Coventry University research shows how smart home technology can help people live more independently
Wednesday 20 July 2022
Coventry University research is showing how smart technology can help older and disabled people to live more independently in their own homes.
Enabling people to live independently has significant benefits for the individual and reduces pressures on the NHS and social care.
The evidence, provided by Professor Sally Dibb from the Centre for Business in Society and Professor Louise Moody from the Centre for Arts, Memory and Communities, has contributed to the latest Policy Connect report, which outlines tangible actions for government and industry to help people take full advantage of smart home technology.
Smart home technology includes virtual assistants like the Amazon Alexa or Google Home, which enable users to control home settings such as lighting and temperature through voice commands or their phone. These technologies offer new opportunities for disabled and older people who wish to have more control over their domestic environments.
Some of the recommendations include calls for the government to embed independent living principles at the heart of health and social care policy and practice, and the launch of a new grant that would provide funding for consumers to buy low-cost tech.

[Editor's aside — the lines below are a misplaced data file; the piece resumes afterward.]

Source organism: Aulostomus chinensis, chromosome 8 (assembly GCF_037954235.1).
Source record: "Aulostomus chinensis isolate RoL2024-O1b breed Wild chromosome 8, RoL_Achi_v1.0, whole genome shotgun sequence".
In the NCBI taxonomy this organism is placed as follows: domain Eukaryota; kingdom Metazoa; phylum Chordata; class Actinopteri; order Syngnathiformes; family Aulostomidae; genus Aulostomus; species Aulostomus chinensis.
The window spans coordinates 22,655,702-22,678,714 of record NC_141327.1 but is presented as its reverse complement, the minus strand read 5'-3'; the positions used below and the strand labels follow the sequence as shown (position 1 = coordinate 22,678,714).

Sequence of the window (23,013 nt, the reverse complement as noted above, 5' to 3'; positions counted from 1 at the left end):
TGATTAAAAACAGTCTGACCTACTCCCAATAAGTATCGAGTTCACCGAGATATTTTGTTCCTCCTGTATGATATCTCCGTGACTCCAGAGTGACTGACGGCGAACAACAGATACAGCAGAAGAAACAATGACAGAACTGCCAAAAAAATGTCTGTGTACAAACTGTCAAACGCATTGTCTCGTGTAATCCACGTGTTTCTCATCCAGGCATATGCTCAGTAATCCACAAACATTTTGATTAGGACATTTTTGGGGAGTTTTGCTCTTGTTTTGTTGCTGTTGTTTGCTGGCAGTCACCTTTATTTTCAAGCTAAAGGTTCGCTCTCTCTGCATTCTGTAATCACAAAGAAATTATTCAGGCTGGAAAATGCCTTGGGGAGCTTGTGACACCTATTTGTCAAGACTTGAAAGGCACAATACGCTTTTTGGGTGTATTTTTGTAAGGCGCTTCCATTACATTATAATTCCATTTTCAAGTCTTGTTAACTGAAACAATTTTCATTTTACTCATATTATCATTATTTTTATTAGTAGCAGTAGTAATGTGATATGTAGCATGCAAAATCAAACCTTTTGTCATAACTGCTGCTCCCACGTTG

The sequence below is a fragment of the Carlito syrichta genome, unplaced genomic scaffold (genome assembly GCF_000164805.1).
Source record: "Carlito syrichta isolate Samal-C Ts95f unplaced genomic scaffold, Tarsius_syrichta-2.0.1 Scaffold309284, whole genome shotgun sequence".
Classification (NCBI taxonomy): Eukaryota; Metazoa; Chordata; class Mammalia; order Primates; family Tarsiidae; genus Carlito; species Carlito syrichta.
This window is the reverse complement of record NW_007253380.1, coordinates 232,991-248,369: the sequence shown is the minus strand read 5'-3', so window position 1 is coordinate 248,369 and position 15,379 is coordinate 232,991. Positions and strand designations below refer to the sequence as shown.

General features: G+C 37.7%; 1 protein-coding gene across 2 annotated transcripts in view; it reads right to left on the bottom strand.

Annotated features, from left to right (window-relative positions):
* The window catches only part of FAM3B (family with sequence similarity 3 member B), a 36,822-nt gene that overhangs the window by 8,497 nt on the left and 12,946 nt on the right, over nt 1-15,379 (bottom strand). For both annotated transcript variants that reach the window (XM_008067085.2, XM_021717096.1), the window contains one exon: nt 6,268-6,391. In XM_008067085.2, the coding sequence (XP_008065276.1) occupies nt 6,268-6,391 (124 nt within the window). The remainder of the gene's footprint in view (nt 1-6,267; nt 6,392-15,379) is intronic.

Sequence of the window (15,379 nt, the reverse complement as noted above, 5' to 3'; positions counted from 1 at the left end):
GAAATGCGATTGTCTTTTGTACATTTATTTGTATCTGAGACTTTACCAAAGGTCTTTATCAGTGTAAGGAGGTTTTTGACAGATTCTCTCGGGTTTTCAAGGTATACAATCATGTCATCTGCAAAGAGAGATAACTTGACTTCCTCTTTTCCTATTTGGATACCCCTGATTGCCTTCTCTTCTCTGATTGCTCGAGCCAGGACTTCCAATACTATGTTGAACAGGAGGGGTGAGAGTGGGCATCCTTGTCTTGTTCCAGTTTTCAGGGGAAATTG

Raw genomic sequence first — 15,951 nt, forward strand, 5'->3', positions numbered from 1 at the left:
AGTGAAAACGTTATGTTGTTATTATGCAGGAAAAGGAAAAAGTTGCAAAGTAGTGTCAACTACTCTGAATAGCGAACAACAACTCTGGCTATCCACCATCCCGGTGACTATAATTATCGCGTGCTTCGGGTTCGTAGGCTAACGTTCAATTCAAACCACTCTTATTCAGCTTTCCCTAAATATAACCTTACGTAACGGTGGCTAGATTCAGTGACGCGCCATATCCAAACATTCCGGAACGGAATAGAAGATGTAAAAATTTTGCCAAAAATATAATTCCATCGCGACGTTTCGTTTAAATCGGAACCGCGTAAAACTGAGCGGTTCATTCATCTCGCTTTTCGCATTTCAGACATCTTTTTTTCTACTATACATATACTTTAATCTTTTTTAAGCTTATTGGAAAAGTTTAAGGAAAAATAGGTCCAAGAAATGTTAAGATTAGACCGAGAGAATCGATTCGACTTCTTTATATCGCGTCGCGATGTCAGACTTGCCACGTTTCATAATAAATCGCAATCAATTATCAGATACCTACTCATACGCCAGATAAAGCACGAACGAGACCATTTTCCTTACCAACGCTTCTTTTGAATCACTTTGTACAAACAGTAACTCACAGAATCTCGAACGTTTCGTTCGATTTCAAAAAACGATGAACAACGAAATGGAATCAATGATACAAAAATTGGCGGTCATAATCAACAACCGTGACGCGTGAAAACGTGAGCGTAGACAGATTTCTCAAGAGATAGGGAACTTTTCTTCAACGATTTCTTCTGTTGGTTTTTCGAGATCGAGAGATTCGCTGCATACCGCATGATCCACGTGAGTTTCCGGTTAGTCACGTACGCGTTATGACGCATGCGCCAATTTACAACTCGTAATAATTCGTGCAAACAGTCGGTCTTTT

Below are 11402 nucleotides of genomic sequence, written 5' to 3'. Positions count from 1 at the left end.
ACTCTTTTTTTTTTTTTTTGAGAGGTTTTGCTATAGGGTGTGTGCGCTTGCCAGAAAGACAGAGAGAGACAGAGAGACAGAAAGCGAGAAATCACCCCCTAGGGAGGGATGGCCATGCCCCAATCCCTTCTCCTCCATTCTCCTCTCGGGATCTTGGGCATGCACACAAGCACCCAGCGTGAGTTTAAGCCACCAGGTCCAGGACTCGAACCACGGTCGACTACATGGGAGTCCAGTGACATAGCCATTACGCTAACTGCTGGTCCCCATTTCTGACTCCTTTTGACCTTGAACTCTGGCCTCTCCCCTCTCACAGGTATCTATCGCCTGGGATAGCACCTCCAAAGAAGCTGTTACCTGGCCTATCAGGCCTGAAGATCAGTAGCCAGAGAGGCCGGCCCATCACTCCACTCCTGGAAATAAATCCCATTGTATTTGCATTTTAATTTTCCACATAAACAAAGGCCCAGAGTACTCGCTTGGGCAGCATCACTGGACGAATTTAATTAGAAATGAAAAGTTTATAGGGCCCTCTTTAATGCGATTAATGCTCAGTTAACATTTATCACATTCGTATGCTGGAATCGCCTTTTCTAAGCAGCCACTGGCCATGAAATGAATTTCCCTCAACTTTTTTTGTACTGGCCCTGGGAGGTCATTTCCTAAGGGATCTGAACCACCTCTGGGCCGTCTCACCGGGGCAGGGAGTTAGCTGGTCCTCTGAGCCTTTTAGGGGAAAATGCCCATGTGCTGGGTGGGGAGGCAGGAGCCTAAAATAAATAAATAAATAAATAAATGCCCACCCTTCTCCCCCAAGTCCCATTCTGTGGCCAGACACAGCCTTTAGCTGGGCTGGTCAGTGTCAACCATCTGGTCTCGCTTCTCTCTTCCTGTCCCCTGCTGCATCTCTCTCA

Policy Connect is a cross-party think tank that specialises in supporting parliamentary groups, forums, and commissions, delivering impactful research to help shape government policy.
In the report, Commission chair Sir Paul Carter CBE and author Clive Gilbert highlight good practice case studies of the impact smart home technology can have and how these can help to reduce financial pressures on the NHS and social care system.
The report highlights that when the right support services are provided alongside well-designed technology for older people and those with disabilities, this ensures that social contact remains, and the technology doesn’t isolate people in our increasingly digitalised society.
There are an increasing number of technologies available to support people to live independently in their own homes. Too often though, they are hard to use, unappealing or stigmatising. As highlighted by this report, the pandemic has changed attitudes towards the use of technology; we have an opportunity to build upon this through the design of solutions that are easy to use, and desirable to have around us to ensure more people benefit.Professor Louise Moody, from The Centre for Arts, Memory and Communities
The recommendations aim to give people more control over their environment, help people to remain socially engaged and connected to their communities, and support the provision of care services.
I am delighted that Coventry University has been able to financially sponsor this report and to contribute to the evidence sessions. The holistic approach taken by Policy Connect in examining this complex issue has enabled the joined-up thinking necessary to bring about much-needed change.
This report draws on the combined expertise of healthcare practitioners, the scientific community, policymakers, business and the third sector, to develop a forward-looking set of recommendations.Professor Sally Dibb, from The Centre for Business in Society
To read the full report and recommendations, visit the Policy Connect Website.